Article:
Rare Books - Important Acquisitions List All
Rare Book Collections works to build up the national collections through
purchases (through dealers or at auction) and donations. This directory gives details of 761 of the most important items we have acquired since 2000. We update it regularly as new material comes in. The description gives information about why it was chosen and what makes it particularly interesting. You can order the list by date of acquisition, author or title.
Please let us know what you think of this resource, if you have information to add about an acquisition, or if you have rare Scottish books that you would like to donate or sell. Email us at email@example.com
Important Acquisitions 286 to 300 of 761:
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|Title||The book of St Andrews Links|
|Imprint||St Andrews: J.& G. Innes|
|Date of Publication||1898|
|Notes||A rare early book on golf, printed in St Andrews, which the author describes as the 'mecca of golf'. The author, not named in the publication, was Andrew Bennett, (1871-1958), who would later serve as Secretary of St Andrews University and who, in addition to his interest in golf, was a keen amateur poet and artist. The book contains the rules and regulations of the game, information on the Old and New courses in St Andrews (including a colour map showing their location) and a selection of golfing rhymes. Only 1,000 copies of this edition were printed.
|Reference Sources||Donovan & Murdoch, "The game of golf and the printed word, 1566-1985 : a bibliography of golf literature in the English language " (Endicott, NY, 1988)no. 690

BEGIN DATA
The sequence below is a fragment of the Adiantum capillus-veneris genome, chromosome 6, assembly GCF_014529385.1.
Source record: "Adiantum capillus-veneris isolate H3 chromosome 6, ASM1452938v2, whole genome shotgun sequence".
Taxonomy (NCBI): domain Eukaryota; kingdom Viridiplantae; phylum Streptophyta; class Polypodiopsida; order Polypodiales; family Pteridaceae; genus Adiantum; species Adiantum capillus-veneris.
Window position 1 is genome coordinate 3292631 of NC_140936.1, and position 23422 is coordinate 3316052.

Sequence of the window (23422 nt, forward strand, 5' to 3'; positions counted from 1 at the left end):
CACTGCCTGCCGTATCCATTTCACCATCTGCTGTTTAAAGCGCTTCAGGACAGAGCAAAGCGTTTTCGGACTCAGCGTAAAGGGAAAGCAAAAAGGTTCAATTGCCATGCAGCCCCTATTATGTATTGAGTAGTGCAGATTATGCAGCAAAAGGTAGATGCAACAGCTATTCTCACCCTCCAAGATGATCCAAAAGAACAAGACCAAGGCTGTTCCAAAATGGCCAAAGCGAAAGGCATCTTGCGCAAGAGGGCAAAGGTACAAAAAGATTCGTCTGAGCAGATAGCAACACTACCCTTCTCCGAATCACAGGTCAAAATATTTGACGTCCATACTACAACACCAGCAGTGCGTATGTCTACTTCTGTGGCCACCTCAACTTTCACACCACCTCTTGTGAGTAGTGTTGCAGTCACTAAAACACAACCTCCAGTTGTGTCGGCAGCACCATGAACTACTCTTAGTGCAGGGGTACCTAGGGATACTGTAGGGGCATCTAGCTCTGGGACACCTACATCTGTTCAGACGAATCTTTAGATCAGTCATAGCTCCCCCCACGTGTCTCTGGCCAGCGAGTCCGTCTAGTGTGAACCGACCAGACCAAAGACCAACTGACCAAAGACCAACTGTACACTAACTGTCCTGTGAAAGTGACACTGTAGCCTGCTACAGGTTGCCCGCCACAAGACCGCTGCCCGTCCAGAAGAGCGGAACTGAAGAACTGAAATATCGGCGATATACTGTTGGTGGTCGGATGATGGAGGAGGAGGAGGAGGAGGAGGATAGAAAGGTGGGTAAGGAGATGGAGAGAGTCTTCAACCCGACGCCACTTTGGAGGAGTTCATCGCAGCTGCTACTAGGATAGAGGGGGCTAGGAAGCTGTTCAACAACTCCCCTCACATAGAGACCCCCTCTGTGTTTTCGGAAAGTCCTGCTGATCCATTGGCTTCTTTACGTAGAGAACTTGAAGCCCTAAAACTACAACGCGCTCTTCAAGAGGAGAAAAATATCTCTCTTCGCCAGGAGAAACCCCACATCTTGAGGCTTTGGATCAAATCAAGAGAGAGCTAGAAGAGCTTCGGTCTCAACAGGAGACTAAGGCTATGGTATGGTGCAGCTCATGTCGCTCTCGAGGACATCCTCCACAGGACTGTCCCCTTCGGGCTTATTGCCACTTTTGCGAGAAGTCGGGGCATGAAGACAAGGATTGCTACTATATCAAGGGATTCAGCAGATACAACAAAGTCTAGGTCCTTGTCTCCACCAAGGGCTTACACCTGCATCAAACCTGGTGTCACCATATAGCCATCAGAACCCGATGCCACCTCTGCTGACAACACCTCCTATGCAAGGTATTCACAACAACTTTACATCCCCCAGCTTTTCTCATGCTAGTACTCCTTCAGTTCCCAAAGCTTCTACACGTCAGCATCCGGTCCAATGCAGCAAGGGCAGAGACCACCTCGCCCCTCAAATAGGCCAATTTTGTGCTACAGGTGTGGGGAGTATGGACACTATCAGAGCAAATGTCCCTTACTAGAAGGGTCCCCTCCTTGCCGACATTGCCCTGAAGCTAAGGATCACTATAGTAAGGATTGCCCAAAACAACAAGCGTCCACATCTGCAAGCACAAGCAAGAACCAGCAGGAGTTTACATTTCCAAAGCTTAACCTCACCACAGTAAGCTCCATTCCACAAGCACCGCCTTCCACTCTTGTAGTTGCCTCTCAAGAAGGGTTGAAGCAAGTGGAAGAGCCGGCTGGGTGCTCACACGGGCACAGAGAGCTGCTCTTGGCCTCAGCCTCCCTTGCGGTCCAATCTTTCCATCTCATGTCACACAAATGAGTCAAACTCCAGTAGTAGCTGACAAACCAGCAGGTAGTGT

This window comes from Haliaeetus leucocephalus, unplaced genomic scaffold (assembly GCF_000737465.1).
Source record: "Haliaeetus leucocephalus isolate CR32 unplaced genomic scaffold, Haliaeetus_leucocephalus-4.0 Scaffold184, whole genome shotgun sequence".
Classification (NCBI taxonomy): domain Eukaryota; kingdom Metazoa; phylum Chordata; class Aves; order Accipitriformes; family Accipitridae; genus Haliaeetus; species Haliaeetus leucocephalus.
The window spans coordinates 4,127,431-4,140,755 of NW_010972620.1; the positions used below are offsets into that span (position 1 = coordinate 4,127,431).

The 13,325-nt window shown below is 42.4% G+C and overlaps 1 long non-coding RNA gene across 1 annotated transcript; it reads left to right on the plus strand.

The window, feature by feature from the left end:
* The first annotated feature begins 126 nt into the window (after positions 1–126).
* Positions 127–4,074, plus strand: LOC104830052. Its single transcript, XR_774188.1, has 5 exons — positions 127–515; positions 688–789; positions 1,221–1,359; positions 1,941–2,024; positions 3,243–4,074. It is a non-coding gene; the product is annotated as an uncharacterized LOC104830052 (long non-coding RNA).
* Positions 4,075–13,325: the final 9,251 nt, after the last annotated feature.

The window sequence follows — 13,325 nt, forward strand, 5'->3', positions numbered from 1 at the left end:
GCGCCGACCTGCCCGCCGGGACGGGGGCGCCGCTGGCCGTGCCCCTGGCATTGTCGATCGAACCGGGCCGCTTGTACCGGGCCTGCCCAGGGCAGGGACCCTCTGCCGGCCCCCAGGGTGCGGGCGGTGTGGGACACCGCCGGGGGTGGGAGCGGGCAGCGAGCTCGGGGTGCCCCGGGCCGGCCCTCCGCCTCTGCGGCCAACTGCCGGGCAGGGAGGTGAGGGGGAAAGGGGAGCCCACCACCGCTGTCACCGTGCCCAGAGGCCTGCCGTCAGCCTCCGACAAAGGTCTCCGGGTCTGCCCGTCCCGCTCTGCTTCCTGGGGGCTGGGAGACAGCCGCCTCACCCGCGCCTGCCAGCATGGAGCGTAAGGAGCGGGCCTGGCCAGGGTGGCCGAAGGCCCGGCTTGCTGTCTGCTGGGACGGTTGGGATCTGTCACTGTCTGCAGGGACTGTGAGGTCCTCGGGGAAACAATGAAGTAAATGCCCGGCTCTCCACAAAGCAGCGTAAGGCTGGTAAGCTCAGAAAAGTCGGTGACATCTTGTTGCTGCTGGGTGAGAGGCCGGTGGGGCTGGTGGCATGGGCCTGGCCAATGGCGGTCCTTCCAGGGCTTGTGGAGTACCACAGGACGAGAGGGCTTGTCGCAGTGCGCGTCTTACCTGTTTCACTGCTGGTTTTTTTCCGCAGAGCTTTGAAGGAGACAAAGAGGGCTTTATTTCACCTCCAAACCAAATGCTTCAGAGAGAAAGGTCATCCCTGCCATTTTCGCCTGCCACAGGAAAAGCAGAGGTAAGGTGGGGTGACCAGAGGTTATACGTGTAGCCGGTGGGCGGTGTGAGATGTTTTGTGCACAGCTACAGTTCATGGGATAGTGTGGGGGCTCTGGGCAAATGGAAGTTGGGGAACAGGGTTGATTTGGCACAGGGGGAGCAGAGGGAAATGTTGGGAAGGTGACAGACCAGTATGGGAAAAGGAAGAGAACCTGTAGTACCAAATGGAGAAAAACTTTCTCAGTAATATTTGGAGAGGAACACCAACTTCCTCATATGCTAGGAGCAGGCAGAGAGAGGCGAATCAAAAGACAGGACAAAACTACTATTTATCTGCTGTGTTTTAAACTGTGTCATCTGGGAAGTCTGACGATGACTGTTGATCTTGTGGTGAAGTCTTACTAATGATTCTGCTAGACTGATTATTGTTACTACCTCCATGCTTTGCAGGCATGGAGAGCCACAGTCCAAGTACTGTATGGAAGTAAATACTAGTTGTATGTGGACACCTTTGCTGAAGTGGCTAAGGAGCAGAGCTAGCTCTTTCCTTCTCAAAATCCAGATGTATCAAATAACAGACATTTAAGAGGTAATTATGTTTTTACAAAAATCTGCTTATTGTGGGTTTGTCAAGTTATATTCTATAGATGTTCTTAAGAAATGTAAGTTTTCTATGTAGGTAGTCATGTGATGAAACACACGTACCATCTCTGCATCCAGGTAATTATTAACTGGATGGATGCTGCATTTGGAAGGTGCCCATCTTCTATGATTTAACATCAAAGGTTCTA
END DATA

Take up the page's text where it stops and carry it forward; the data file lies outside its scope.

JSF Murdoch "The Murdoch golf library" (Droitwich, 1991)no. 57 |
|Author||Scotland. Convention of Estates.|
|Title||The acts & orders of the meeting of the Estates of the Kingdom of Scotland, holden and begun at Edinburgh, the 14th Day of March 1689.|
|Imprint||Edinburgh: Printed by the heir of Andrew Anderson|
|Date of Publication||1690|
|Notes||This copy of the Acts and Orders (ESTC R033742), covering the early years of the rule of William and Mary, has an interesting provenance. On the contemporary binding is stamped in gold 'For the Browgh of Linlithgow', and inside is an inscription 'ex Dono Guiliemi Higginij Pastoris apud Tweedsmuirij'. This William Higgins (d.1718) sat for six sessions (1689-1700) as Member of the Scottish Parliament for the burgh of Linlithgow. Both his election and standing down set precedents. The Parliamentary Register of 1689 records that the Linlithgow election was contested by Higgins and George, Lord Livingston, eldest son of the Earl of Linlithgow. The election was granted to Higgins not only because he obtained 'the plurality of the votes of the burgesses' but also because Livingston, as the eldest son of a peer, was incapable of representing a burgh - a decision perhaps influenced by the fact that Higgins was a staunch Presbyterian, while Livingston was a known Jacobite. Only four days after this decision, Livingston was hosting Viscount Dundee ('Bonnie Dundee') on his journey to Stirling after defying the Convention when it decided to support William rather than James II. Higgins' election can be seen as the embodiment of the 'Glorious Revolution', with Whig politics and Presbyterianism in Linlithgow joining forces to promote the election of the popular bourgeois candidate at the expense of the local aristocrat who supported the old regime. Less excitingly, his standing down on becoming a Presbyterian minister set a precedent for the idea that ordination disqualified a man for the service of the secular parliament. Perhaps Higgins' gift, undated, was a thank-you offering to his electors, and a handing over to them of a book from the political life he was renouncing on his ordination. |